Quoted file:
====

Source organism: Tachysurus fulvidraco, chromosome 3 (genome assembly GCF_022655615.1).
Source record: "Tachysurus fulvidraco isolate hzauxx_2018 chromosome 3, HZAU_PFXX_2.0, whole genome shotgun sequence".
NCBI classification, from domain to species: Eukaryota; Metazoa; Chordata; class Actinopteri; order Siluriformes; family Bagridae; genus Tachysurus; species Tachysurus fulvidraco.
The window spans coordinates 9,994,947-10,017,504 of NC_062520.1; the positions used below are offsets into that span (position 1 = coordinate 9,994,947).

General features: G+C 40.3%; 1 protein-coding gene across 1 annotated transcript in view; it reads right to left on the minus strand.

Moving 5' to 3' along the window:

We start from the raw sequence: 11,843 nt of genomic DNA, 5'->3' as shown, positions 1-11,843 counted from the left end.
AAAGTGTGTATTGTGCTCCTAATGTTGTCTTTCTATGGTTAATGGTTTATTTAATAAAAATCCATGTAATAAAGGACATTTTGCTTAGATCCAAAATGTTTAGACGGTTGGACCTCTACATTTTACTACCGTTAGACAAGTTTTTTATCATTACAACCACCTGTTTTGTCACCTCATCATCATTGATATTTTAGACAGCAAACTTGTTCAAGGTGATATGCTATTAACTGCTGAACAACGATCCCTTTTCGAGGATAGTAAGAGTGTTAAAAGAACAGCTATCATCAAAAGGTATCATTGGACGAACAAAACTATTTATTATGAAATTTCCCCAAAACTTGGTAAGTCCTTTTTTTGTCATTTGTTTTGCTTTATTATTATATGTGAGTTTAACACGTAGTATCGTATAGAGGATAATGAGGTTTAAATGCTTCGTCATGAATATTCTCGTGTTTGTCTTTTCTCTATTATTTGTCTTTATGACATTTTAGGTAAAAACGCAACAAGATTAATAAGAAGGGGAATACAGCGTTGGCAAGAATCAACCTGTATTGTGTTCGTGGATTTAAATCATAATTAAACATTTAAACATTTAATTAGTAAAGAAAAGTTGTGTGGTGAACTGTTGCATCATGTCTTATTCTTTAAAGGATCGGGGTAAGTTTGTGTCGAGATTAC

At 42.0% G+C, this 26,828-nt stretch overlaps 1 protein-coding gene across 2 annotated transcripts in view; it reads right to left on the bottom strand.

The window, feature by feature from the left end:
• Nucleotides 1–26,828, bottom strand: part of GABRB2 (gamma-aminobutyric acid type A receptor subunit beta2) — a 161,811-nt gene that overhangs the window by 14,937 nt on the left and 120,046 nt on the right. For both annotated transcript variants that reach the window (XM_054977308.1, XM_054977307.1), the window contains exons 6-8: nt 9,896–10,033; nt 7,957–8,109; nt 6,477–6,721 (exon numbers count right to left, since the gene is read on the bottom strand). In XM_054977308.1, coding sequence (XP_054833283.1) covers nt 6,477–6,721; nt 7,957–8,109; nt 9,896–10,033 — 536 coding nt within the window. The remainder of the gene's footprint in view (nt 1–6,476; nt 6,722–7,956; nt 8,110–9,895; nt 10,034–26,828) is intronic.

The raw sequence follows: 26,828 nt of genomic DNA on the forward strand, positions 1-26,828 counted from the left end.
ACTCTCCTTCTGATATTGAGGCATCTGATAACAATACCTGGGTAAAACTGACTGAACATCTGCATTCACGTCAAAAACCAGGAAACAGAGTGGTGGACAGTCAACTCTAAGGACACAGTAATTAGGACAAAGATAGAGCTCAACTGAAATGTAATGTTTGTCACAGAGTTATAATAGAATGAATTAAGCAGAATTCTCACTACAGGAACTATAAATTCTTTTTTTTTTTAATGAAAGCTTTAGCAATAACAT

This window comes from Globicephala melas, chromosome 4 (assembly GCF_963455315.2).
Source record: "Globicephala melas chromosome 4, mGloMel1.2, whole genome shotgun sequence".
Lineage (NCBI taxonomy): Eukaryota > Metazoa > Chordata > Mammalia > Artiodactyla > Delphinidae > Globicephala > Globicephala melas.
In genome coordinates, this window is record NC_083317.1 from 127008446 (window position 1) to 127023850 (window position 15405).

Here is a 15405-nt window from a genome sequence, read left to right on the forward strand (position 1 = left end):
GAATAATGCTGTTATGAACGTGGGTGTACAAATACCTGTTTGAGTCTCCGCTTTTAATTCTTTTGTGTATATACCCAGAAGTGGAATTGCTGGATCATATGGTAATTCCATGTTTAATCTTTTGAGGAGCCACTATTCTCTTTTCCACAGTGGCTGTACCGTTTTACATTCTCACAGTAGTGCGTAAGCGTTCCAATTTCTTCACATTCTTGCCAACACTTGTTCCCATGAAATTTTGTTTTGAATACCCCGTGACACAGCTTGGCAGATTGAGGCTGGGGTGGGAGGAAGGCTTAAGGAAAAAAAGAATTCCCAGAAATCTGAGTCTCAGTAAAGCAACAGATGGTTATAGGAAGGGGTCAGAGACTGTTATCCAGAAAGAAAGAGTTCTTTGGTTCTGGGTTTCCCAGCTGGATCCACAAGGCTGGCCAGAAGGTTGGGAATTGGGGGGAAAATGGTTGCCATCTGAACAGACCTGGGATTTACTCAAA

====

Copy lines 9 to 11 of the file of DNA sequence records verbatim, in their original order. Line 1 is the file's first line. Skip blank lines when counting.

At 42.0% G+C, this 26,828-nt stretch overlaps 1 protein-coding gene across 2 annotated transcripts in view; it reads right to left on the bottom strand.

The window, feature by feature from the left end:
• Nucleotides 1–26,828, bottom strand: part of GABRB2 (gamma-aminobutyric acid type A receptor subunit beta2) — a 161,811-nt gene that overhangs the window by 14,937 nt on the left and 120,046 nt on the right. For both annotated transcript variants that reach the window (XM_054977308.1, XM_054977307.1), the window contains exons 6-8: nt 9,896–10,033; nt 7,957–8,109; nt 6,477–6,721 (exon numbers count right to left, since the gene is read on the bottom strand). In XM_054977308.1, coding sequence (XP_054833283.1) covers nt 6,477–6,721; nt 7,957–8,109; nt 9,896–10,033 — 536 coding nt within the window. The remainder of the gene's footprint in view (nt 1–6,476; nt 6,722–7,956; nt 8,110–9,895; nt 10,034–26,828) is intronic.